by Georgette Heyer
Miss Taverner would have given all she possessed in the world to have been able to rise up and walk away in the opposite direction. It was not in her power, however. She could only tuck her foot out of sight and affect to be quite deaf.
The curricle drew right in to the side of the road, and at a sign from its driver the tiger perched up behind jumped down and ran to the wheel-horses' heads. Miss Taverner raged inwardly, and turned her head away.
The curricle's owner descended in a leisurely fashion, and came up to her. "Why so diffident?" he asked. "You had plenty to say when I met you yesterday."
Miss Taverner turned to look at him. Her cheeks had reddened, but she replied without the least sign of shyness: "Be pleased to drive on, sir. I have nothing to say to you, and my affairs are not your concern."
"That - or something very like it - is what you said to me before," he remarked. "Tell me, are you even prettier when you smile? I've no complaint to make, none at all: the whole effect is charming - and found at Grantham too, of all unlikely places! - but I should like to see you without the scowl."
Miss Taverner's eyes flashed.
"Magnificent!" said the gentleman. "Of course, blondes are not precisely the fashion, but you are something quite out of the way, you know."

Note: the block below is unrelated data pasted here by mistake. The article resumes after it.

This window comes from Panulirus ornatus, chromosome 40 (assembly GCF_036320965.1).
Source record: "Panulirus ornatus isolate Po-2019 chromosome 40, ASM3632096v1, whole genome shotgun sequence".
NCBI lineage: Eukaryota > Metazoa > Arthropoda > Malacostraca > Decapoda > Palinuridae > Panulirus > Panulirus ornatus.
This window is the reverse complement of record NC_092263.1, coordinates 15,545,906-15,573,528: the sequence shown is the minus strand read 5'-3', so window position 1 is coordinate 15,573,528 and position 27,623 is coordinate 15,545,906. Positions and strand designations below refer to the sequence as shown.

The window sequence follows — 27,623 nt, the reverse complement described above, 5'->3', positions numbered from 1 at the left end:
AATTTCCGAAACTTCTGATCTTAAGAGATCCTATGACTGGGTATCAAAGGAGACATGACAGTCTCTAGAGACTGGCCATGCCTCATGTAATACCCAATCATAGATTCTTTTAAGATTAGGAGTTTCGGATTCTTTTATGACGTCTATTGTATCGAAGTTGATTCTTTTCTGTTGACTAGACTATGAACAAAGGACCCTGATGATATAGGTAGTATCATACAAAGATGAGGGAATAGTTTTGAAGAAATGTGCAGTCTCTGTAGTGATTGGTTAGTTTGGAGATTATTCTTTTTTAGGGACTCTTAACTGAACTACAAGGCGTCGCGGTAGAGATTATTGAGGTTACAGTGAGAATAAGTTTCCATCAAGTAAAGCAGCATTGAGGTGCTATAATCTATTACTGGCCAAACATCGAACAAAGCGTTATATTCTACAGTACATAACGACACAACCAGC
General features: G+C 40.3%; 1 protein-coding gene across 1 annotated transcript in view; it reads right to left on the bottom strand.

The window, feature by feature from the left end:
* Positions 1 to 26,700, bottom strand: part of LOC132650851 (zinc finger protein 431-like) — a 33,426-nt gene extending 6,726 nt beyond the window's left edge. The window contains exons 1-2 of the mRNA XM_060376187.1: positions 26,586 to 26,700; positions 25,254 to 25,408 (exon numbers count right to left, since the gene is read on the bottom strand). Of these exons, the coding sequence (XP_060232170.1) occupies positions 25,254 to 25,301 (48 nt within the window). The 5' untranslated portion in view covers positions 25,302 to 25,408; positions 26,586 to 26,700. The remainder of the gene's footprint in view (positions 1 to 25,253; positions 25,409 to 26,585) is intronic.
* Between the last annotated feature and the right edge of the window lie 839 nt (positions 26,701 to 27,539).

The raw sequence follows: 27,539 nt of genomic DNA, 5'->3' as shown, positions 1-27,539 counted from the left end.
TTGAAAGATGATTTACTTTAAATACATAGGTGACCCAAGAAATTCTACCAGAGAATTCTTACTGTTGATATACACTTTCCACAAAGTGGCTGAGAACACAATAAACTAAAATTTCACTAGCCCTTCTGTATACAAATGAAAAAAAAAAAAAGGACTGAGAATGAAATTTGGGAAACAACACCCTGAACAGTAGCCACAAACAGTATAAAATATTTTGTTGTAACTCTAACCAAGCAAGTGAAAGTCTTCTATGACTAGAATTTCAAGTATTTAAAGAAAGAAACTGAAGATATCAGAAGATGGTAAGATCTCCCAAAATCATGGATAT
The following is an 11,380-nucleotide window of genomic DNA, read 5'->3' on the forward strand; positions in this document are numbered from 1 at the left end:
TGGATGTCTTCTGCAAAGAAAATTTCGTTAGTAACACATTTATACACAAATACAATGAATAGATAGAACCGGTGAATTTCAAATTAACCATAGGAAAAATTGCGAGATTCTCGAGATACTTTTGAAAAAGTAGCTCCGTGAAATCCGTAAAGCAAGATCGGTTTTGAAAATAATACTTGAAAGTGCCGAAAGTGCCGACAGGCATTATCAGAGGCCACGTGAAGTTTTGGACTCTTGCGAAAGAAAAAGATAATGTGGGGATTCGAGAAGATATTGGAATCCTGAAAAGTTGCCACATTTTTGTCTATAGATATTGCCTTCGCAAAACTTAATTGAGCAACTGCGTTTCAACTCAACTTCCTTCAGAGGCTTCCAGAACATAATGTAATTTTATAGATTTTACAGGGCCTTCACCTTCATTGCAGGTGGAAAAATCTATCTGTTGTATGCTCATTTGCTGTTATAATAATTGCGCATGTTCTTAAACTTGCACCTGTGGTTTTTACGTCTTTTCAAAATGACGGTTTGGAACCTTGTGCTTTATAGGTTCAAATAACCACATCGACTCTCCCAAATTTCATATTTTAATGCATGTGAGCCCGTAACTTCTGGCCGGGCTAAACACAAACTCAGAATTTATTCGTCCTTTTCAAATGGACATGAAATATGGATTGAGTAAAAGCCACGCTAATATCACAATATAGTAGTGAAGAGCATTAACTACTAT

"You are insolent, sir!" said Miss Taverner.
He laughed. "On the contrary, I am being excessively polite."
She looked him full in the eyes. "If my brother had been with me you would not have accosted me in this fashion," she said.
"Certainly not," he agreed, quite imperturbably. "He would have been very much in the way. What is your name?"
"Again, sir, that is no concern of yours."
"A mystery," he said. "I shall have to call you Clorinda. May I put your shoe on for you?"
She gave a start; her cheeks flamed. "No!" she said chokingly. "You may do nothing for me except drive on!"
"Why, that is easily done!" he replied, and bent, and before she had time to realize his purpose, lifted her up in his arms, and walked off with her to his curricle.
Miss Taverner ought to have screamed, or fainted. She was too much surprised to do either, but as soon as she had recovered from her astonishment at being picked up in that easy way (as though she had been a featherweight, which she knew she was not) she dealt her captor one resounding slap, with the full force of her arm behind it.
He winced a little, but his arms did not slacken their hold; rather they tightened slightly. "Never hit with an open palm, Clorinda," he told her. "I will show you how in a minute. Up with you!"
Miss Taverner was tossed up into the curricle, and collapsed onto the
seat in some disorder. The gentleman in the caped greatcoat picked up
her parasol and gave it to her, took the sandal from her resistless
grasp, and calmly held it ready to fit to her foot.